The SEC and Big 12 today are announcing a partnership on a new postseason game. The champions of the two conferences will play each other if they don't end up in the four-team playoff, and if one or both do make the playoff, "another deserving team from the conference(s) would be selected for the game". This new bowl game will begin in 2014, the first year after the current BCS contract runs out, and it will go for at least five years.
There aren't too many specifics just yet, but this basically sounds like the SEC and Big 12 are trying to set up a better Rose Bowl-like game. They plan to play it in prime time on New Year's Day, but that's about it for details. The host site hasn't even been selected yet, but I'd bet the Sugar Bowl and Cotton Bowl committees will be very interested in bidding for it.
Here is Mike Slive's quote:
"A new January bowl tradition is born. This new game will provide a great matchup between the two most successful conferences in the BCS era and will complement the exciting postseason atmosphere created by the new four-team model. Most importantly, it will provide our student-athletes, coaches and fans with an outstanding bowl experience."
The big deal here is not necessarily the game but rather what the partnership represents.
First, it shows that the Big 12 is still one of the true power leagues. If it wasn't, the SEC would have no reason to make this kind of partnership. It also reflects the weakness of the ACC, because that conference would have been a natural fit for this kind of deal given the overlapping geographic footprint and shared history between some of the member schools. It also shows that the SEC and Big 12 were able to mend fences fairly quickly after Texas A&M and Missouri jumped from the latter to the former.
It also represents another step towards consolidation of power. The Big Ten and Pac-12 have partnerships through the Rose Bowl and their future scheduling agreement, and now the SEC and Big 12 have their shared postseason game as well. The Big East is already a faded star, and now the ACC looks like it's somewhat on the outside looking in.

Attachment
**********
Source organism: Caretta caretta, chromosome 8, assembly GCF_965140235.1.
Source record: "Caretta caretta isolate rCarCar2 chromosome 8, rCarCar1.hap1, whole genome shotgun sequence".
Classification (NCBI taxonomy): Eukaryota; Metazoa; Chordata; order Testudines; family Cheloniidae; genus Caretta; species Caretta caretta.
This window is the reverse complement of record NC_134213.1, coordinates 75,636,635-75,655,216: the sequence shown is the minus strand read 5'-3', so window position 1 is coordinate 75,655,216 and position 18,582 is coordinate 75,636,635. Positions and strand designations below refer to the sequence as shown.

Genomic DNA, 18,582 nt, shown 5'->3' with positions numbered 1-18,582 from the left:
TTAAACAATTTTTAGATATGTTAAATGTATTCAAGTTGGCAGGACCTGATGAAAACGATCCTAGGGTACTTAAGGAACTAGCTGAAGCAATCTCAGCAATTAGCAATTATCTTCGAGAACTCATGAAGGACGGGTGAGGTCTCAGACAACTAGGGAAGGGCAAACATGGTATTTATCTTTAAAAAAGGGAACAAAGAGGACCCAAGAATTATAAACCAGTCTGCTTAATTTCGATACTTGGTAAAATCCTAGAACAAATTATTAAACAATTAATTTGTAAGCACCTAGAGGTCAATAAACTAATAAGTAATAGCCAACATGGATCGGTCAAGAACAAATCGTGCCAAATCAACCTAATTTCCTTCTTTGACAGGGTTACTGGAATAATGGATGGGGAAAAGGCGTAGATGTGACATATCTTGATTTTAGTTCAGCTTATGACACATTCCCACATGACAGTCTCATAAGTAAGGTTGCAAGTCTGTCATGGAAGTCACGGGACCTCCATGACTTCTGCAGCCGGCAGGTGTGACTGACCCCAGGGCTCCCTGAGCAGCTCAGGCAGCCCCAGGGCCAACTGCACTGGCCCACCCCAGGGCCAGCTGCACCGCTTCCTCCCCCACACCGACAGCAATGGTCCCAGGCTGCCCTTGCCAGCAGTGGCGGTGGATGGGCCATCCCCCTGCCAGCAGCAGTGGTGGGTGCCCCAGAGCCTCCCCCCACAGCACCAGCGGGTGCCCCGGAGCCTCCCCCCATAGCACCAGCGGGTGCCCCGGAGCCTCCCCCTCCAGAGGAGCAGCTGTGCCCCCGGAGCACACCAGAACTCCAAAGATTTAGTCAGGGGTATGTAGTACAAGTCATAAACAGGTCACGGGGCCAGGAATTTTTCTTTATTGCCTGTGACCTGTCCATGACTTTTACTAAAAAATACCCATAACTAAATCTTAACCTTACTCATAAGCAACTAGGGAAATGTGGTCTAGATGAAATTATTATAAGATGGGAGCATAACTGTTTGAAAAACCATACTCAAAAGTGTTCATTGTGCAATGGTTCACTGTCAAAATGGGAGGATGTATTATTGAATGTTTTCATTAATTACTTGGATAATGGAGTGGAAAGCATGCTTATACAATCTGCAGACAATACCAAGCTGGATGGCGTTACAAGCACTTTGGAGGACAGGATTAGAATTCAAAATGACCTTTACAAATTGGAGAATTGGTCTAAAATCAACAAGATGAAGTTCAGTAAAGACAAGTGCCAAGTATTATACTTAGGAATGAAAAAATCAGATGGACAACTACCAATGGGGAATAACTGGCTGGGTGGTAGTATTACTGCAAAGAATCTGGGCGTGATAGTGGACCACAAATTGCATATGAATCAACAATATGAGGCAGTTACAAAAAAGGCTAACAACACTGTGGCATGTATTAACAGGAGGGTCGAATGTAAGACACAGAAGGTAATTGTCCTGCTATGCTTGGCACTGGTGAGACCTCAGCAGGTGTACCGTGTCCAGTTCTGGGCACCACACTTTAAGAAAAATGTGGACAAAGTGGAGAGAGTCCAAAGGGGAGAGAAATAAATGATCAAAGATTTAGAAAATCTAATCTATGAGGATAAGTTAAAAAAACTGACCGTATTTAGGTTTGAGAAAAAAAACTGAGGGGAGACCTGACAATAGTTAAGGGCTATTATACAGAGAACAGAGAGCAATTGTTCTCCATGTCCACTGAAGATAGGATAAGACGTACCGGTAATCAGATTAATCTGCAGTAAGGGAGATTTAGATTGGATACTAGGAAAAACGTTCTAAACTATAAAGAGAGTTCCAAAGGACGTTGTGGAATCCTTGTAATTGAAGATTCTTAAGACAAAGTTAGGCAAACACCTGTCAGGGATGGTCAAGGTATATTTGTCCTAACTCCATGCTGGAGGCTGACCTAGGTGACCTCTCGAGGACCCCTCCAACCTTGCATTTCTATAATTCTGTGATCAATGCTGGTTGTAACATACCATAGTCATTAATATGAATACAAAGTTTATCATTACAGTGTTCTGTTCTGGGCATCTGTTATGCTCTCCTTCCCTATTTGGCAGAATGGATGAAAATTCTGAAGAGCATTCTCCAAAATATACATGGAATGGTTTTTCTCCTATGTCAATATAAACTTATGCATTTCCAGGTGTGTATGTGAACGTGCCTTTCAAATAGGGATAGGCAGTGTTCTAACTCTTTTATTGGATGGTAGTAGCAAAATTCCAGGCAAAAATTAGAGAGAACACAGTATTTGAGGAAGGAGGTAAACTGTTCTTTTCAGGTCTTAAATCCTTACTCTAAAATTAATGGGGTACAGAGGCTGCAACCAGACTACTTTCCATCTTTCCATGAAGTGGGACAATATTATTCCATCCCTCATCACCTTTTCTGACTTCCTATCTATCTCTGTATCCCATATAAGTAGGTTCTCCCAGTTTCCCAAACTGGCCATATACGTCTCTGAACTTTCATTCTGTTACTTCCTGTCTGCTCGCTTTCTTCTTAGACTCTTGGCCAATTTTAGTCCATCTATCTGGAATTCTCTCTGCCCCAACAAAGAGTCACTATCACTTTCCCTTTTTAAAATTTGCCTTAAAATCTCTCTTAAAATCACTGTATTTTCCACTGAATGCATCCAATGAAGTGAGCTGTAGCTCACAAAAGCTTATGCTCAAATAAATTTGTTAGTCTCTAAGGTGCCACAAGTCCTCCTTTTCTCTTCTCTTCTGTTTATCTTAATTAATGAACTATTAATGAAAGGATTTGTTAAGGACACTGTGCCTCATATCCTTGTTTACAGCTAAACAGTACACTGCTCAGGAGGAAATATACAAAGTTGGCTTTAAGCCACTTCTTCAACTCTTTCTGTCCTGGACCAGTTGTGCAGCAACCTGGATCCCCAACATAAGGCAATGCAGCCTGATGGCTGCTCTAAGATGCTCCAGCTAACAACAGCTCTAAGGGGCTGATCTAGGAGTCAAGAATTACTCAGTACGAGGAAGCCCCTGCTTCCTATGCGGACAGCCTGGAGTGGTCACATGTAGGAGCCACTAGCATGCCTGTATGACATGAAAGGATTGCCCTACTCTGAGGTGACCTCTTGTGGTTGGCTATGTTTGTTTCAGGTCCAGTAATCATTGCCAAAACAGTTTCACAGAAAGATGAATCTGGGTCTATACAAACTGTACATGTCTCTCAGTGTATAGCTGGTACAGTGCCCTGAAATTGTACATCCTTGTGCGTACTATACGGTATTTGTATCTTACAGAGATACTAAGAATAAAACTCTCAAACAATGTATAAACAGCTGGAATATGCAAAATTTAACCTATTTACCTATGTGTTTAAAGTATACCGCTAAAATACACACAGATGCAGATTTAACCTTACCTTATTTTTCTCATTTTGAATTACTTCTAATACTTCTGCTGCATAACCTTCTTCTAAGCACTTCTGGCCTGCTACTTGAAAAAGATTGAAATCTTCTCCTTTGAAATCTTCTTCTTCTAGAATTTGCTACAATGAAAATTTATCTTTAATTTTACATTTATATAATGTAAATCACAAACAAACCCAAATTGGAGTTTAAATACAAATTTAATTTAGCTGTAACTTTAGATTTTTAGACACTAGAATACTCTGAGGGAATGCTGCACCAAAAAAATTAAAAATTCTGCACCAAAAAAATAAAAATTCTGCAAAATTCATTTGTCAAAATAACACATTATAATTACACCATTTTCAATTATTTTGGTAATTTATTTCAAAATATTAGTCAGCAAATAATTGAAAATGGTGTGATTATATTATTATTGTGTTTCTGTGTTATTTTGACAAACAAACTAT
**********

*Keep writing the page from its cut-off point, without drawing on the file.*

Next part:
Finally, it shows that there are going to be changes afoot within the bowl system outside of the playoff. The SEC champ will no longer be committed to the Sugar Bowl, and the Big 12 champ will no longer be committed to the Fiesta Bowl. I'm not sure how long the SEC's commitment to sending its top non-BCS team to the Capital One Bowl goes, or even in what specific way it might be affected by this new game, but its importance has just been downgraded.
In the video embedded above, Chuck Neinas floats the possibility of the leagues creating a new bowl themselves rather than have this new game be run by an existing bowl committee. He says that's not Plan A as of right now, but that kind of arrangement would be a huge deal as far as postseason economics go. Bowl committees have a pretty sweet system in place that lets them wring tons of money out of schools by requiring them to purchase large swaths of tickets at face value. Not being able to sell them all is a major way how most schools lose money on bowl games. Such an agreement wouldn't be in place if the conferences ran the bowl because there wouldn't be a third party (i.e. the bowl committee) looking to profit off of the game.
It won't be for some time that we'll know all the implications of this partnership, but for right now, it looks like the SEC has an official fighting partner going forward.
Steven Godfrey went back and figured out who would play in this game had it existed since 1996, the year the Big 12 was founded. There are a lot of great matchups there. It's one more reason to be excited about this arrangement.